Meet Amanda, B3Living tenant and community star

Meet Amanda, B3Living tenant and community star

Monday, 28 March 2022

Meet Amanda...

B3Living tenant and community star

We caught up over a stroll in the park, and here is what she had to say...

I have been with B3Living since 2001 when I first moved into the Borough. I moved with my four boys and my husband, and we have been in the same house ever since. I'd like to thank B3Living for nominating me for the resident of the year award. Being a B3Living tenant has been great. I must also mention Helen and Anna from B3Living, they are both wonderful. There have been times when I have been vulnerable myself and B3Living has been amazing in helping me to maintain my home and support me as a resident.

What made you take an interest in community work, and where did it first start?

One of my boys was a Great Ormond St baby, he had a rare form of meningitis, and was one of the first in the country to get it. They featured him on BBC Panorama, so everyone knew him. The work they do at the hospital is amazing. I wanted to give back, so I contacted a local football club and other local organisations (including B3Living) to put together a fundraiser. We managed to raise over £6,500 for Great Ormand Street Hospital. I absolutely loved organising the event, and that’s where my love for it started. I have always been the ‘family organiser’ whether it be birthdays, street celebrations, or any other events.

I started volunteering at a day centre for autistic adults and spent some time volunteering for probation services as a court advocate. I was one of the first in the Borough to join the 'through the gate' project, which was a programme set up to that support past offenders, it really helped that I was a local resident, many of the people there felt they could open up to me, as I’m a normal person, just like them.

I was networking within the community without even knowing it, as time went on, I got to know more and more people. When my boys got a little bit older, I decided to study event management. I graduated the year the UK went into lockdown. Lockdown put a huge stop to community events, we’ve got over the worst of it now, but during that time, I thought I need to do something, which is typical of me. I always think of other people when there is a crisis, for example, if the weather is bad, it makes me automatically think of the homeless people that sleep outside.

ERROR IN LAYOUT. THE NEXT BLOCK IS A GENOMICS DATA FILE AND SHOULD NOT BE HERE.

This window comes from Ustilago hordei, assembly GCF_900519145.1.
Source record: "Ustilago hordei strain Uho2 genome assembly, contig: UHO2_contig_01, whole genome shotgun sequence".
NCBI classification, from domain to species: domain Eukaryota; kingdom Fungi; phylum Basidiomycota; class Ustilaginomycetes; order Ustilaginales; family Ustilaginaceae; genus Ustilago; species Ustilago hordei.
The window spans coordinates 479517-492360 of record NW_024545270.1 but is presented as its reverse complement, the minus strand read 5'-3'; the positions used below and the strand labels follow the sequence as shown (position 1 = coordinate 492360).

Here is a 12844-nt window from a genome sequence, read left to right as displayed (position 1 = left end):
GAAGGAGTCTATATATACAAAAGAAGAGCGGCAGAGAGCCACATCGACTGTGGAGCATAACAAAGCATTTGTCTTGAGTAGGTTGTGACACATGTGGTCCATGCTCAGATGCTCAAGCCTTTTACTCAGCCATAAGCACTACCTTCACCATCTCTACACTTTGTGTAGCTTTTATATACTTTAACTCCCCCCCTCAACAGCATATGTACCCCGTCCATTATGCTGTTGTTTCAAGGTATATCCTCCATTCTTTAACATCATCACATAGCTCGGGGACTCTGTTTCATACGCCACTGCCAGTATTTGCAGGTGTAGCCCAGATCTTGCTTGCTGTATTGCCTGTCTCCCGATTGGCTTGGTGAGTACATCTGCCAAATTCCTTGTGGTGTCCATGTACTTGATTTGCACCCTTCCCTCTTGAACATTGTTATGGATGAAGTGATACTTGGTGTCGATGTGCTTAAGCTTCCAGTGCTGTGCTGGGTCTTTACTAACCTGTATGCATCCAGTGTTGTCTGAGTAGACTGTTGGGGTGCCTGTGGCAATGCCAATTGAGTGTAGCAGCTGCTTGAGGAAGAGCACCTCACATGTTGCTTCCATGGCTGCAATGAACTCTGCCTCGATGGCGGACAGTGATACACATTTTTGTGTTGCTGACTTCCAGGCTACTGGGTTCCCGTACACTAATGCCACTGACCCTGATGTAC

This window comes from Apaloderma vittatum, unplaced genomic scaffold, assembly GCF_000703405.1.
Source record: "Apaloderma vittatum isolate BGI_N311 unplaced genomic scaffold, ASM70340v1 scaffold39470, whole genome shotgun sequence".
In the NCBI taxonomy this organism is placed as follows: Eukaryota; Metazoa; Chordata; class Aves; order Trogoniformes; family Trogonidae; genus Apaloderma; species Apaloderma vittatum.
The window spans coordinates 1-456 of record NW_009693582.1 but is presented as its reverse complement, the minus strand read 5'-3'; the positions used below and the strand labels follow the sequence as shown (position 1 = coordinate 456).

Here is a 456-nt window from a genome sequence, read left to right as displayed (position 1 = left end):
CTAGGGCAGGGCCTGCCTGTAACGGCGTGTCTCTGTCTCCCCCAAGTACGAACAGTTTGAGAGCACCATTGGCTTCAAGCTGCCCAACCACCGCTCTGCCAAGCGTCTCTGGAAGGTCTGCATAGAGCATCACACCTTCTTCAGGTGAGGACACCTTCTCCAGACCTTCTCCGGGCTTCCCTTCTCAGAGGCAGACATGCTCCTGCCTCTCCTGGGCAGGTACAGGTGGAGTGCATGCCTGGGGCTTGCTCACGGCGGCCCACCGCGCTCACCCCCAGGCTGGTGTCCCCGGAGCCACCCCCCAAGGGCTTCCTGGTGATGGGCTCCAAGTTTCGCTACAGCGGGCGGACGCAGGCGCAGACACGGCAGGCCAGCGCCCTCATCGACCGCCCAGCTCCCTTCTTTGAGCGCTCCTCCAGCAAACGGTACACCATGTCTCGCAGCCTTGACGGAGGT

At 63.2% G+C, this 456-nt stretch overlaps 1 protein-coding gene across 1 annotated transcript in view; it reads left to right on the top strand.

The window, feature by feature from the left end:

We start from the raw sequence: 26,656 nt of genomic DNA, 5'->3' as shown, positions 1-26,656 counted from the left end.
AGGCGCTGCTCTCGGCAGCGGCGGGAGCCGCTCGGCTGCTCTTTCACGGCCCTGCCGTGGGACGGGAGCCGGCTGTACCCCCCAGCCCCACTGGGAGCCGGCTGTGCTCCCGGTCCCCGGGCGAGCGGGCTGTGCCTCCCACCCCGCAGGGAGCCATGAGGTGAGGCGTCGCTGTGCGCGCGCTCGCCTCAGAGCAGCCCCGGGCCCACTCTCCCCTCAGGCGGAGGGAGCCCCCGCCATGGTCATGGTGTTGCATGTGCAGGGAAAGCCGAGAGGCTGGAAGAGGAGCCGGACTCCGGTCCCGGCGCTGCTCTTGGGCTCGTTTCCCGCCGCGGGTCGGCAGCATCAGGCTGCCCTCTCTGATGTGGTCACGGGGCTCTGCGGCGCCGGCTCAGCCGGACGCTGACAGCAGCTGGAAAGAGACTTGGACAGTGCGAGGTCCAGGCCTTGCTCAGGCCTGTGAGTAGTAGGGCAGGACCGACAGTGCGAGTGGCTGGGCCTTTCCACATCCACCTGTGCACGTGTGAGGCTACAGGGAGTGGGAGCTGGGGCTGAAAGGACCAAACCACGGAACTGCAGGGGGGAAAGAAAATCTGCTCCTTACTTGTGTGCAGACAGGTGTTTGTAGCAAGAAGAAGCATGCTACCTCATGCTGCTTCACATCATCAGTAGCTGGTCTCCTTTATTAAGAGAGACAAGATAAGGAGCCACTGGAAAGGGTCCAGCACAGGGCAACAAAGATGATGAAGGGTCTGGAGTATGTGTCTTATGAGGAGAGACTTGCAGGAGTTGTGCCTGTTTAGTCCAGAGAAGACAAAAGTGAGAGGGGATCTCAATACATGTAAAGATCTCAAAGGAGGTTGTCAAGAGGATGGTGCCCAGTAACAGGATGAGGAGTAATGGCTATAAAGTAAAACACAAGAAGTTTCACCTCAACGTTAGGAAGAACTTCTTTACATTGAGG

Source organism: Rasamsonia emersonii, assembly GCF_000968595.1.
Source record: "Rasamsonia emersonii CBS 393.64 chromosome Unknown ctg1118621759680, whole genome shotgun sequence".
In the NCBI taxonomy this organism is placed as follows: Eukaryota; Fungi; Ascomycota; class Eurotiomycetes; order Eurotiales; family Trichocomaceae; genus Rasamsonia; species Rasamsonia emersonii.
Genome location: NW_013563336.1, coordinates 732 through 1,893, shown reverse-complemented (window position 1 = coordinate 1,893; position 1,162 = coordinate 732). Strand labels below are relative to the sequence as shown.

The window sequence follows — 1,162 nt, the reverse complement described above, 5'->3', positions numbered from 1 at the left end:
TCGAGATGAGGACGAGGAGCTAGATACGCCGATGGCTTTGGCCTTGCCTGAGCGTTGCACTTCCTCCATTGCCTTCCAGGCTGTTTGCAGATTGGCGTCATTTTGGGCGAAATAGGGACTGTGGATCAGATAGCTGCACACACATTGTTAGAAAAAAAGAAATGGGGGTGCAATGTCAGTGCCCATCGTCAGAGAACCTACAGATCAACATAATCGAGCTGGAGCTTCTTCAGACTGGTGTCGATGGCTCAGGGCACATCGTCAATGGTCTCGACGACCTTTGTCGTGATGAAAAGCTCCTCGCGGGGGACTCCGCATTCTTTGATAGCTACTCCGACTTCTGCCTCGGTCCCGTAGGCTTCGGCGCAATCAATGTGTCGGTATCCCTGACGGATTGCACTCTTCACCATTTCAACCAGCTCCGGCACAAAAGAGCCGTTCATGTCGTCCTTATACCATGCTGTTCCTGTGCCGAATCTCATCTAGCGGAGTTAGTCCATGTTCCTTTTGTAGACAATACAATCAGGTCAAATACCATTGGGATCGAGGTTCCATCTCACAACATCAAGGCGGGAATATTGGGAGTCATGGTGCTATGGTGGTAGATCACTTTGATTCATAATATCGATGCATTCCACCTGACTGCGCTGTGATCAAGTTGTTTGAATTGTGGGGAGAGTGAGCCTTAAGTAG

People started bulk buying during the lockdown, which meant they had a lot of waste. I started collecting their ‘food waste’ and a lot of it was still good enough to be used, so I started making parcels to give to people who needed it, it became really popular, and I was enjoying what I was doing so I decided to register as a charity. The food pantry (Hearts Helping Herts) now feeds just under 200 people.

The cost-of-living increasing has made it difficult for a lot of families and everyday people. For many it’s heat or eat, and how could you decide if you have children?

Do you think there’s a stigma when it comes to food banks?

I think there was. Food banks are amazing, however, they usually come with a protocol, and you have to be referred and meet the eligibility criteria. Whereas with local food services like the food pantry, people can just come along and get the food they need, without any questions.

Some people assume only people who are unable to work can get support with food and essentials, but that’s not the case. There are a lot of people in full-time work that still struggle. I’d say probably 55% of people who come to the food pantry are in full-time work.

Lockdown has changed people’s perceptions. Every day people have become united and work together to support each other.

I think I’m approachable because I am just a regular B3Living tenant, people can relate to me because I’ve been in a similar situation to them. I know what it’s like and I just like to give back. A lot of people might not know where to get help from. I don’t like people to think I am superior to them, people often assume I work for the council, but when they realise, I am a tenant, it makes them feel a lot more comfortable.

If anyone is in a difficult position, is there anything you’d like to say to them?

If anyone is struggling, whether it be food-related, excluded from society, loneliness, or anything like that, just get in touch, you can visit

Even if we’re not the right organisation to help, we can always signpost you to someone who can.

Of course, if you are a B3Living customer, you can always contact them too.